In one of our studies (2011), we compared the efficacies of 99mTc-GHA SPECT and contrast-enhanced MRI for detection of recurrent glioma. Eighty-five patients with histopathologically proven glioma with a clinical suspicion of recurrence were evaluated using 99mTc-GHA SPECT and MRI. The sensitivity, specificity and accuracy of 99mTc-GHA SPECT were 86.5%, 96.5% and 89.4%, respectively, whereas those of MRI were 94.6%, 24.1% and 70.5%, respectively. Thirty patients had intermodality discordance, with 99mTc-GHA SPECT being correct in 23 of them. [28] In another study (2011) we compared the efficacies of 99mTc-GHA SPECT and 18 F-FDG PET/CT for detection of recurrence in patients with glioma. The sensitivity, specificity, and accuracy of 99mTc-GHA SPECT were 85%, 97%, and 89%, respectively, whereas those of 18 F-FDG PET/CT were 70%, 97%, and 80%, respectively. On histopathological subgroup analysis, 99mTc-GHA SPECT performed better than 18 F-FDG PET/CT in all grades except for grade II gliomas, where both were equally effective. In all, 15 patients in this series had intermodality discordance, with 99mTc-GHA SPECT being correct in 13 of them. [29] In recent study Karunanithi et al.[34] compared the diagnostic accuracies of 99mTc-GHA SPECT/CT with 18 F-Fluorodopa ( 18 F-FDOPA) PET/CT in 30 patients with suspicion of recurrent glioma. Sensitivity, specificity, and accuracy were 86.4%, 62.5%, and 80% for 99mTc-GHA SPECT/CT and 100%, 87.5%, and 96% for 18 F-FDOPA PET/CT, respectively. No significant difference was found between them overall (P = 1.00), as well as for low-grade (P = 0.250) or high-grade tumors (P = 0.50). The authors concluded that 99mTc-GHA SPECT/CT can be used as a low cost alternative to 18 F-FDOPA PET/CT for recurrent glioma. [34] It must also be highlighted that 99mTc-GHA SPECT has limitations in imaging of posterior fossa tumors due to high background activity in this region. Barai et al. in their study found that brain SPECT is not sensitive enough in detecting recurrence of infratentorial brain tumors. [35]

   Critical Appraisal Top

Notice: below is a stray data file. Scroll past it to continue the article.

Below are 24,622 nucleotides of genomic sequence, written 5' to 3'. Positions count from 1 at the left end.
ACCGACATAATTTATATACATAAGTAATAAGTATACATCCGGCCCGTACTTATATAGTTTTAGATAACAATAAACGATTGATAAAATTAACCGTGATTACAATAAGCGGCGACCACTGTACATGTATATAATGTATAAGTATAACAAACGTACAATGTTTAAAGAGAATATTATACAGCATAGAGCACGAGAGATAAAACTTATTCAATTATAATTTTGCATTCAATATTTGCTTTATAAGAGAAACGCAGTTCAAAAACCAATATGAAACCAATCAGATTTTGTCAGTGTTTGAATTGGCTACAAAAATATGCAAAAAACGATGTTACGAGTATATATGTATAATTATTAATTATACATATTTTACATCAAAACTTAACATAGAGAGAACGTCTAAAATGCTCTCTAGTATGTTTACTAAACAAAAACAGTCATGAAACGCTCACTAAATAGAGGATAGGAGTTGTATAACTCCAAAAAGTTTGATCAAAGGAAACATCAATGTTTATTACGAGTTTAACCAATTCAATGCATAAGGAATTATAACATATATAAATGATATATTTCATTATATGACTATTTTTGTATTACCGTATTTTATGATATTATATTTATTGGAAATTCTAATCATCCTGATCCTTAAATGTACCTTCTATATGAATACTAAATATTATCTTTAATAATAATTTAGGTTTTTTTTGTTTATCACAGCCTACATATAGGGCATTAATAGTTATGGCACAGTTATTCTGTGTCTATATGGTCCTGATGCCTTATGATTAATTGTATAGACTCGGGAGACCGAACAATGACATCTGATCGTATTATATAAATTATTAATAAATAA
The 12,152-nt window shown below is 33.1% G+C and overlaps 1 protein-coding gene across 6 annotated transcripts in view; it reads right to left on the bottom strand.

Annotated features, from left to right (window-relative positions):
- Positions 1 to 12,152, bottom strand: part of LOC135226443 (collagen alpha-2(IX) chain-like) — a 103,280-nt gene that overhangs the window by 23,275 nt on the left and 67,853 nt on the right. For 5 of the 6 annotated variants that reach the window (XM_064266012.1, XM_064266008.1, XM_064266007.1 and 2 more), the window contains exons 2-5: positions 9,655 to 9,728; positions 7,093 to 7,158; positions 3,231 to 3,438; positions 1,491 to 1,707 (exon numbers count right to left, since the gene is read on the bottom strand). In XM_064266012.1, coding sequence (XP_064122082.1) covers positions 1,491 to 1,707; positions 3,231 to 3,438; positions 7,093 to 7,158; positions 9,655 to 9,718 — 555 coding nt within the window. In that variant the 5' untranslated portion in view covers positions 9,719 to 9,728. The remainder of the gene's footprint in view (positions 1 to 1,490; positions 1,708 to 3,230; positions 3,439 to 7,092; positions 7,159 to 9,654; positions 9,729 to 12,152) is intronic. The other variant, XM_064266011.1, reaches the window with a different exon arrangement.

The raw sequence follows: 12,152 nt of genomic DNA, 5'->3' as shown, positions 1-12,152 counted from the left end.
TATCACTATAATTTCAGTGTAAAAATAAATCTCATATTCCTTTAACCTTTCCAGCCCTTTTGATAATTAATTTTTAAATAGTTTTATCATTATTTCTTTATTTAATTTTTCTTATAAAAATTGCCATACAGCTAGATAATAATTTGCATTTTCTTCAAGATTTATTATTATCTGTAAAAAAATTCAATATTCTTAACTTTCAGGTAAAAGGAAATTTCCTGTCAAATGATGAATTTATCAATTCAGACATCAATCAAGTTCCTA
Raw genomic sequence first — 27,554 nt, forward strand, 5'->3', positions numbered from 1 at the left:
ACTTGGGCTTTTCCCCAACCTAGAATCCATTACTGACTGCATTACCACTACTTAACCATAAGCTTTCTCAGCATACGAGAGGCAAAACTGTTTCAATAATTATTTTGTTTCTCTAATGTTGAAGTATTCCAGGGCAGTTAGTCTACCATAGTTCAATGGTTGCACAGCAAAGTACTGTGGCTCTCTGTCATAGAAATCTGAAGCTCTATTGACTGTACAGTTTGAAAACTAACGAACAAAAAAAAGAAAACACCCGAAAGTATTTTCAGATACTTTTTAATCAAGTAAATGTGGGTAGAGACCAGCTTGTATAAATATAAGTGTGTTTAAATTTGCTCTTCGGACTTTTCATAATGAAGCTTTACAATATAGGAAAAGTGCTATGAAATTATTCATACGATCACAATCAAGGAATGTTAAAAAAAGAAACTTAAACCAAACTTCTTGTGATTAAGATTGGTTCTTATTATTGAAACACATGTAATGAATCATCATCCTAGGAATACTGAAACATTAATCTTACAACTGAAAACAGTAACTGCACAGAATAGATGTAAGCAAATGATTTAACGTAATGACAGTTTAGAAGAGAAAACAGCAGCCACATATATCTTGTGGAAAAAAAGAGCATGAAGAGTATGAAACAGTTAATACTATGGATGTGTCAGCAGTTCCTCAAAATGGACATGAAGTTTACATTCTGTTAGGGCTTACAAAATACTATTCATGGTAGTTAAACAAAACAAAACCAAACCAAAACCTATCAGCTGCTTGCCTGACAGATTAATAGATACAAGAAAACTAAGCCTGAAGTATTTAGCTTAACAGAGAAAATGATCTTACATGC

99mTc-GHA SPECT is routinely performed at some centers such as ours for brain tumor evaluation. Its uptake is predominantly dependent on BBB disruption. BBB disruption or capillary leak is variable in different grades of glioma, being higher in high-grade tumors and limited in low-grade tumors. Hence, low-grade primary brain tumors are not very much 99mTc-GHA avid. 99mTc-GHA SPECT is a good agent for detection of residual tumor after primary treatment with surgery/radiotherapy and also for detecting recurrence [Figure 3], [Figure 4], [Figure 5]. Since recurrent tumors, usually, transform to higher grades, 99mTc-GHA is even useful in recurrent low-grade tumors. Early detection and optimal treatment of the residual/recurrent tumors may have lifesaving impact. All of the studies reported earlier including our own observation support the usefulness of 99mTc-GHA SPECT in this setting. [28],[29] 99mTc-GHA also overcomes several limitations of other SPECT agents used for brain tumor imaging. SPECT with 201Tl has the disadvantage of low energy emission (69-83 keV) unsuitable for gamma camera, dependence on clearance of background activity and its inability to differentiate tumor from other slow clearance sites (such as infection, inflammation). 99mTc-sestamibi has the disadvantage of accumulation in the choroids plexus, which makes it less preferable for some tumors. In addition, massive endothelial injury in postoperative case also limits its utility. [33],[35] Active tumoral uptake of 99mTc-GHA with no or minimal background activity is a strong point in its favor. It is clearly superior to MRI for differentiation of active tumor and radiation necrosis [Figure 6] and [Figure 7]. It is also better than 18 F-FDG PET/CT in some situations, where the latter is false negative due to high physiological uptake in normal brain [Figure 8]. Limitations of 99mTc-GHA SPECT in the grade I brain tumors because of intact BBB and in posterior fossa tumor because of high background activity are well-known and the results from our previous studies confirm this. Other causes of false negative 99mTc-GHA SPECT are small lesion size and proximity of the lesion to scalp or nasopharynx where normal tracer uptake is very high. Small lesion cannot be picked because of limited resolution capability of the SPECT system. Proximity to high background areas (scalp/nasopharynx) overshadows the lesion. [28],[29],[35] For the purpose of quantification of tumoral tracer uptake, different ratios have been used by various authors. Among all these 99mTc-GHA uptake ratios, in our opinion "tumor to normal brain background" (T/B) ratio is most useful for quantification purposes. From our experience, T/B ratio should be more than 2 to declare the tracer uptake as positive for tumor. [27],[28],[29] Some authors have suggested the term of "99mTc-GHA index." It is be calculated by drawing region of interest over the tumor and on the contralateral brain parenchyma, and calculating the ratio of average counts/pixel of both the regions .